Most homeless people are not on the streets. Find out about common situations where you're classed as legally homeless.
You can ask the council for help if you're homeless or at risk of losing your home.
The council must assess your situation and decide if you're legally homeless now or likely to become homeless within 28 days.
You may qualify for emergency and longer-term housing if the council decides you are legally homeless.
The council doesn't have to offer you any housing if it decides you're not legally homeless.
Nowhere to stay now
You're legally homeless if you don't have a home and you're on the streets.
You could be legally homeless if you have a home but can't get into it.
Examples include if:
- you've been illegally evicted by your landlord
- an ex-partner has changed the locks
The council could decide you're not homeless if you have a home somewhere else (even if it's in a different country). The council must consider if it's reasonable to expect you to return to a home you left.
Evicted or facing eviction
You are legally homeless if you're evicted by bailiffs and have nowhere else to go.
If you're a tenant, the council could tell you to remain in the property until after any of these stages of eviction:
- bailiffs evict you
- the court makes a possession order
- your notice to leave expires
If you are a lodger, your landlord must give you reasonable notice to leave. You're legally homeless when the notice expires.
The council could decide that you're intentionally homeless if you give up a rented home where you could reasonably have stayed longer.
Repossessed or facing repossession
You're legally homeless if you have nowhere else to go when bailiffs come to repossess your home.
The council might accept you're legally homeless before the bailiffs come, either:
- after your mortgage lender gets an outright possession order from the court
- before the court hearing if repossession is unavoidable
You're not legally homeless if your mortgage lender takes you to court and the judge decides to allow you to stay (for example, you get a suspended possession order).
The council could decide that you're intentionally homeless if you give up a mortgaged home before you have to. For example, if you sell your home or hand the back keys to the lender.
Asked to leave by family or friends
You're legally homeless when your notice period ends if you are staying rent-free with family or friends and they give you reasonable notice to leave. You're threatened with homelessness if you have to leave within the next 28 days.
You're legally homeless if you stay for short periods with different friends or family because you have nowhere settled to stay (sometimes called sofa-surfing).
The council could decide you're not homeless if your family or friends agree to let you stay. The council may try to mediate to see if you can stay or return.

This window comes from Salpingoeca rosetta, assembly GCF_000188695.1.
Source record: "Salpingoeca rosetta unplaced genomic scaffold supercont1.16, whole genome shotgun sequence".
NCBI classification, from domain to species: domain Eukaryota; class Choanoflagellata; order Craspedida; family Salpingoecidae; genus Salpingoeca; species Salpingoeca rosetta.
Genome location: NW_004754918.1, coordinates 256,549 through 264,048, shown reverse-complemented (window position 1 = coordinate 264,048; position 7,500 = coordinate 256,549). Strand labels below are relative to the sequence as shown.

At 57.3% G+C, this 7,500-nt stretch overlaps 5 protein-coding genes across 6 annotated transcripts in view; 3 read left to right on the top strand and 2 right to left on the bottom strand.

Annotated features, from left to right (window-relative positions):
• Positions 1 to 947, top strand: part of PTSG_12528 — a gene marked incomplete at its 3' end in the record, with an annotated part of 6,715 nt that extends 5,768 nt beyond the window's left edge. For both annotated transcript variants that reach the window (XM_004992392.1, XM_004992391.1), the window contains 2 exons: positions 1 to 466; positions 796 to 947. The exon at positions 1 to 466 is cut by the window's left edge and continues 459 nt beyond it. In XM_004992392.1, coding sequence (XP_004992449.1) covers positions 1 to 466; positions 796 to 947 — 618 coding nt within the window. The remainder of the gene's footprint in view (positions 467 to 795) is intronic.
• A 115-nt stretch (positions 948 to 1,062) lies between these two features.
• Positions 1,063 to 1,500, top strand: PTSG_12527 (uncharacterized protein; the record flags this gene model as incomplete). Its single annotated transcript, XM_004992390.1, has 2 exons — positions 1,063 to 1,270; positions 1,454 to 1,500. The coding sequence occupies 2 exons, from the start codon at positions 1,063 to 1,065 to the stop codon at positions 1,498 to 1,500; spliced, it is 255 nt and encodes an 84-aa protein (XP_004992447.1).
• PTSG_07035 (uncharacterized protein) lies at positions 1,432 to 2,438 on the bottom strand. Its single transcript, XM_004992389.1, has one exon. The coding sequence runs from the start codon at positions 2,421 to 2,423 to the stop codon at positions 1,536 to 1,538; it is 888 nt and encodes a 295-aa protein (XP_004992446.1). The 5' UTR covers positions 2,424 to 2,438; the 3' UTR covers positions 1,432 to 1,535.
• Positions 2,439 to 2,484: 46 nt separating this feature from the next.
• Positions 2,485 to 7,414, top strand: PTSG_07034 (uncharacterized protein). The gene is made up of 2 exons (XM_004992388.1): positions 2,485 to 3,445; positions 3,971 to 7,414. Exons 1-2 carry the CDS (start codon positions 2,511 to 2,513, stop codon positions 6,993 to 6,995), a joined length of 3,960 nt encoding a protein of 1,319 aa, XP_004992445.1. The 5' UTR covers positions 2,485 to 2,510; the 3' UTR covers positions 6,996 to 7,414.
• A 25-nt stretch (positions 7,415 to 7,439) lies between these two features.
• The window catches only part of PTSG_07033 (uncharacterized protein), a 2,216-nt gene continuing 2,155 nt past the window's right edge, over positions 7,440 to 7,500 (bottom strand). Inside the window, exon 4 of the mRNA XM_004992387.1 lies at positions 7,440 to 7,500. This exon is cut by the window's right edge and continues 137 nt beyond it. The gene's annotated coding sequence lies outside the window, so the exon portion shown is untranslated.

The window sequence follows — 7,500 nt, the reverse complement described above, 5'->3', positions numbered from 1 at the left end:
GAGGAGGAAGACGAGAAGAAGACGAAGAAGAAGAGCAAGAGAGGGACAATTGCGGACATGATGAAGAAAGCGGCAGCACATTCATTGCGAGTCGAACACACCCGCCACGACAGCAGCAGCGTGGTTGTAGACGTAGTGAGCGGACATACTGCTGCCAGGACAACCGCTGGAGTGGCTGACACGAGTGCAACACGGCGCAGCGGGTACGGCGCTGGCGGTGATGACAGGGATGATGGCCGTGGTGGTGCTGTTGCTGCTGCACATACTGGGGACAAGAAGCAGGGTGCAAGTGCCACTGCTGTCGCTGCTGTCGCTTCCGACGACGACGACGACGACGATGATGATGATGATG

If you're homeless and 16 or 17 years old, the council usually refers you to social services for help.
At risk of violence or abuse
You are legally homeless if you're experiencing or threatened with domestic abuse by a partner, former partner or family member.
You're legally homeless if you experience violence or serious threats in your home from someone unrelated to you. Examples include:
- serious neighbour nuisance
- racial abuse
- gang-related violence
- witness intimidation
Violence or abuse could be directed at you personally or anyone in your household.
The council should make sensitive enquiries into your situation without putting you at further risk of harm. The council can't refuse to help just because you don't have evidence such as police or medical reports.
Staying in a hostel or refuge
The council should accept you are homeless if you're staying in a:
Can't afford to stay in your home
You're legally homeless if you can't pay for basics like food and heating after you've paid the rent or mortgage.
The council decides if your home is unaffordable by looking at your income, housing costs and other reasonable living expenses.
If you pay non-priority debts (such as credit cards or doorstep lenders) instead of your rent or mortgage, the council could decide you're intentionally homeless.
Living in overcrowded or poor conditions
The council might accept you're legally homeless if your home is severely overcrowded or there's a significant risk to health to your or your family because it is in such a bad condition.
Useful evidence could include:
- an environmental health report following a health and safety assessment of your home
- a letter from your GP or other health professional confirming how conditions in your home affect your health
The council is unlikely to decide you're legally homeless if conditions in your home can be improved.
The council is less likely to decide you're legally homeless if your area has a lot of overcrowded homes or housing in poor condition. The council compares your housing conditions to general housing conditions in the area.
No place to be together
You're legally homeless if you have somewhere to live yourself but it's not possible for your partner, dependent children or other household members to live there too.
Nowhere to put your caravan or boat
You're legally homeless if you live in a:
- caravan or mobile home but have nowhere you can legally park it
- houseboat but have nowhere to legally moor it
If the council says you're not legally homeless
The council should give you a written decision if it decides you're not legally homeless. You can ask the council to review the decision within 21 days of getting the letter.
Get help from a housing adviser
Call Shelter's Helpline on 0808 800 4444
Use our directory to find a housing adviser in your area.
Check if you can get legal aid
If you have been refused homelessness help, you may qualify for free or reduced cost legal help if you're on a low income.
Last updated - 23 Aug 2017
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